Director: Brett Morgan (Germany, USA). Year of Release: 2022
We start with a long quote about Nietzsche – the sort that sounds less meaningful and more pretentious the more you think about it. The name of the author of the quote is printed at the bottom – David Bowie. We’ve been warned from the beginning that this is not a film that will spend a moment doubting Bowie’s genius. While this is fair enough as far as it goes – he remains almost unparalleled as an intelligent song writer – it promises a degree of humourless reverence.
Moonage Daydream is a documentary which has dispensed with using talking heads. Instead we see a series of television interviews, some of which are way more perceptive than others, lots of shots of Bowie in a white suit and a panama hat walking through the red light district of Bangkok (this is not even original – it’s taken from an early 1980s documentary), and plenty of extraordinary concert footage.
The tv interviews are largely dull. I’m quite happy to put that down mainly to the inanity of the questions. Bowie dutifully gives platitudinous replies, though at times you worry that maybe he isn’t quite as smart as you took him for. One answer begins “Well, as a Capricorn…” When asked about the variety of his interests, he says “I was a Buddhist on Tuesday and I was into Nietzsche by Friday”, as if this is a sign of much more than his attraction to passing fads.
I’m not exactly sure who the film is aimed at. Long-term fans will have heard the stories about Bowie’s schizophrenic half-brother Terry and his Burroughs-inspired cut-up writing many times before, while people with a passing interest could easily get confused by the film’s haphazard time line. The songs are introduced in a vaguely chronological order, but there is little that explains what they have to do with the interview footage that precedes them. It’s all a bit of a mess.
Bowie is described at various times as a chameleon and an alien, as he is in just about every fucking film or article about him. We also see shots from different parts of his career of different fans outside a concert hall explaining what makes he’s good (apparently, it’s because “he’s great”, or – slightly more informatively – he shows that you “didn’t have to be bent to wear make up”. Sometimes progress does not come to us in a straight line).
What we get much less often is anything that helps us understand the songs better, When Bowie is asked about the creative process, he tends to reply with a series of abstractions. Whoever said that writing about music is like dancing about architecture had this sort of interview in mind. We listen to a lot of voices (often Bowie’s own) trying to explain a song, or how it was made, when we’d get more insight and enjoyment by just listening to the damn thing.
Every so often we are treated to a montage of scenes from random classic films, from Triumph of the Will to the chess scene in the Seventh Seal, from Metropolis to Georges Méliès’s A Trip to the Moon (aka that silent film about an early moonshot used in the Smashing Pumpkins’ Tonight, Tonight video). These clips do nothing to enhance our understanding of the music that is playing, and seem to be there more there to make us think that director Brett Morning is cultivated.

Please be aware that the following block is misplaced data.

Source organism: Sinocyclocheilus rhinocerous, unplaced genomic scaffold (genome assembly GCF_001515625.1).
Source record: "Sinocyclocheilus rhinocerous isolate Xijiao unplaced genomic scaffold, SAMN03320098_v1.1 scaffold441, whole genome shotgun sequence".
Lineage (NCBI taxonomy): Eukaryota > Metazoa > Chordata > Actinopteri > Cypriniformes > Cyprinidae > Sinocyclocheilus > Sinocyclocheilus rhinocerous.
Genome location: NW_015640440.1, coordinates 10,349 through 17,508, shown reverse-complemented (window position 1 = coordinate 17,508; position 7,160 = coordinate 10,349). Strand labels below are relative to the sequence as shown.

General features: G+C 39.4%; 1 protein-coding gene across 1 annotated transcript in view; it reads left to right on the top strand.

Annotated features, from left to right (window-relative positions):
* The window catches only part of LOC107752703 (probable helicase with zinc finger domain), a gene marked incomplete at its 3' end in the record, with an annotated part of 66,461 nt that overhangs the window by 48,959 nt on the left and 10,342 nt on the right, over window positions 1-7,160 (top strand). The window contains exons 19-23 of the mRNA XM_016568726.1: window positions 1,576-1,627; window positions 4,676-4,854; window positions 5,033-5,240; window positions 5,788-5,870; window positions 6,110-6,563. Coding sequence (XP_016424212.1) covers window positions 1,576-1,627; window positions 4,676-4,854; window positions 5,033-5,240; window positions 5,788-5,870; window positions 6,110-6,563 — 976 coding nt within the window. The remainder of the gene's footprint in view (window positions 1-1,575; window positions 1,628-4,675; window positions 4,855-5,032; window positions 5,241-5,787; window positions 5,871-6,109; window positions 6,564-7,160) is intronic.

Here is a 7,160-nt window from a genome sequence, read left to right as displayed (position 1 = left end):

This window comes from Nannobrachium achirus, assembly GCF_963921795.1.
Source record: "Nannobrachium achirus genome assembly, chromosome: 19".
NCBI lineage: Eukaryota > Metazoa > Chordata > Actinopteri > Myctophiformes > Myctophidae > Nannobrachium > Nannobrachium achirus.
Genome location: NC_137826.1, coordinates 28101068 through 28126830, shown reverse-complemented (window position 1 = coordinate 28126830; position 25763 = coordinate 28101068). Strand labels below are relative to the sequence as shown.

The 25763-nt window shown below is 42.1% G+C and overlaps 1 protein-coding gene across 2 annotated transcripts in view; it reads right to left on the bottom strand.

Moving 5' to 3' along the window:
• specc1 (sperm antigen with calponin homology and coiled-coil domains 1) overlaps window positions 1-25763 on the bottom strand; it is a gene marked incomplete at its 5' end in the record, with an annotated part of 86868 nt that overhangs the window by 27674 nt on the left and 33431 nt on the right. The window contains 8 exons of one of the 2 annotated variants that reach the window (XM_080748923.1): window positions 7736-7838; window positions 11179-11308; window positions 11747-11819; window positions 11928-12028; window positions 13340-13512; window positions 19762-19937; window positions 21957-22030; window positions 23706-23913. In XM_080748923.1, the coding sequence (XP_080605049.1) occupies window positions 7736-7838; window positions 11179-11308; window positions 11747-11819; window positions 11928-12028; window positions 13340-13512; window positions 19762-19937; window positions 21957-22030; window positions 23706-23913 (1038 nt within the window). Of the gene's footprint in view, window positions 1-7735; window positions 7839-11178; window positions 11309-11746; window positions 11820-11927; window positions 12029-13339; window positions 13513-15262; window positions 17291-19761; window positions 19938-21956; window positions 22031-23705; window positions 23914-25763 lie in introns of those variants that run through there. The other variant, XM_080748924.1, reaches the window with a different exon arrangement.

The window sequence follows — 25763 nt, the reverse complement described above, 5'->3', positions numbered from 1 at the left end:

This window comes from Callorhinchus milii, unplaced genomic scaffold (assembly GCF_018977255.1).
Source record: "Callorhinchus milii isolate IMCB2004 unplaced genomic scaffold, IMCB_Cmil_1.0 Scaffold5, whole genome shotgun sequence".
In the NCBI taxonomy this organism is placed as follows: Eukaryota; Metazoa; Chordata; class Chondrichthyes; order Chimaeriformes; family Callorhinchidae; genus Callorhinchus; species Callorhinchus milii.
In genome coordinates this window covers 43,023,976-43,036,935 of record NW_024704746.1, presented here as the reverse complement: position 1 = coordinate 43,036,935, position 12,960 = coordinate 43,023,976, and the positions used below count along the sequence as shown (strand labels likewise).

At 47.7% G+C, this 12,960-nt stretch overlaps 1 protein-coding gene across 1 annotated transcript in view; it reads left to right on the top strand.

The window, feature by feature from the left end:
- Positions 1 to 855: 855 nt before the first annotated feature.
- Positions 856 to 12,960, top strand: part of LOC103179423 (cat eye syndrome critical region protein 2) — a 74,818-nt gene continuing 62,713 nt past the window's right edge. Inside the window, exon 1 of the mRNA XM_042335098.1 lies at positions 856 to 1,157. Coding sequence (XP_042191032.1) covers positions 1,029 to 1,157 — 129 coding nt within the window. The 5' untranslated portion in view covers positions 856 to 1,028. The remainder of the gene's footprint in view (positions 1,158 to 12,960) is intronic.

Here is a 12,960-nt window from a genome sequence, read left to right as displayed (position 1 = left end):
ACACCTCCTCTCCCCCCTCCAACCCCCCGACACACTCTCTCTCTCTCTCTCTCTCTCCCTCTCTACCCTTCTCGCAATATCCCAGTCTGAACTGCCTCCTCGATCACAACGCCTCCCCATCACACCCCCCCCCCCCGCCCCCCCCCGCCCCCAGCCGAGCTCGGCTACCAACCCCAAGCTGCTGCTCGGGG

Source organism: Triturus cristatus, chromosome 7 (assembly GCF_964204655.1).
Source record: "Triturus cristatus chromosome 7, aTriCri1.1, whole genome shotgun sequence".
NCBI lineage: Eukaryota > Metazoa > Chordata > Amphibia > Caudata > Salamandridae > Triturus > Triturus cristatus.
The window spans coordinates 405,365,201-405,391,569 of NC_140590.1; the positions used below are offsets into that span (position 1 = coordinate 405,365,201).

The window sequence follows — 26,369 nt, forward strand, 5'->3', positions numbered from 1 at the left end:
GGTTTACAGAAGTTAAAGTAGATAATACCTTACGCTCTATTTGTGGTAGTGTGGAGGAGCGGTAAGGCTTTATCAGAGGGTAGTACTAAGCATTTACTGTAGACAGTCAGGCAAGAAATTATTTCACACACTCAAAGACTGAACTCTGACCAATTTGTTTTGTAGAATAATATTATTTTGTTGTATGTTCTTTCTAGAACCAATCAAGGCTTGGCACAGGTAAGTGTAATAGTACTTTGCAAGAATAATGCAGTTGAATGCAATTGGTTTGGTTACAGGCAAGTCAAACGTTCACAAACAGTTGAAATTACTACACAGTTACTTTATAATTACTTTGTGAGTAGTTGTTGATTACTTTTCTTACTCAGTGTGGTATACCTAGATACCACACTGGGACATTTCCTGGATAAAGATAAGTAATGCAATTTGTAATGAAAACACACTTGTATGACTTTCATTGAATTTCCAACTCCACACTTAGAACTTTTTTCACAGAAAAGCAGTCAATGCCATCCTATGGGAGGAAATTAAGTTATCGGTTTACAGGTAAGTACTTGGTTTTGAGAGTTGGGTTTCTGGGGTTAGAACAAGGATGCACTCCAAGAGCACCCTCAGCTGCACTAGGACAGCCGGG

As the Hollywood Reporter’s David Rooney notes: “all this says more about Morgen’s diligent rights clearance team than it says about Bowie” I’ve seen Moonage Daydream compared to a Julien Temple film, and there are many similarities. This is largely because Temple is a chancer who makes films about himself rather than artists for whom he feels little affinity. Like him, Morgan throws vaguely arty footage onto the screen with the hope that something will stick.
Some of the interviews with Bowie do cover interesting areas, like his difficult relationship with his parents and the conflict between his art and commitment to a partner. However, it’s the nature of interviews on prime time tv, that as soon as something starts to get interesting, we move on to a different subject. It goes without saying that there is no mention of Bowie’s flirtation with Fascism or of sex with underage girls (or, as we know it nowadays, statutory rape).
The musical part of the film more or less finishes in the early 1980s with the Let’s Dance album. On a musical level, this makes sense, as the musical quality of Bowie’s work deteriorated rapidly after this (with the occasional “return to form” album, most of which are covered here). But just as there’s been little serious discussion about Bowie’s work, we hear little about why it is that Bowie could produce so much superlative music in the 1970s and so little since.
In one interview, Bowie denies selling out, saying that you shouldn’t begrudge a musician a large audience. And so you shouldn’t – but this contradicts earlier interviews where he says he’s more interested in playing artistically interesting music to a few people. The film is just not interested in taking this up, apart from preceding the interview with footage of the Glass Spider Tour sponsored by Pepsi showing Bowie and Tina Turner dancing in front of a giant Pepsi can.
So, is Moonage Daydream worth seeing? Well, actually, it is. This is largely because it has the best soundtrack of any film released this year, or most other years. There is lots of enhanced footage of Bowie playing concerts from most phases of his career, even though (or maybe, with the added benefit that) he sticks to playing the Good Stuff. At 2 hours and 20 minutes, Moonage Daydream is way too long and there’s plenty that could be cut, but it’s still worth seeing for the fantastic music.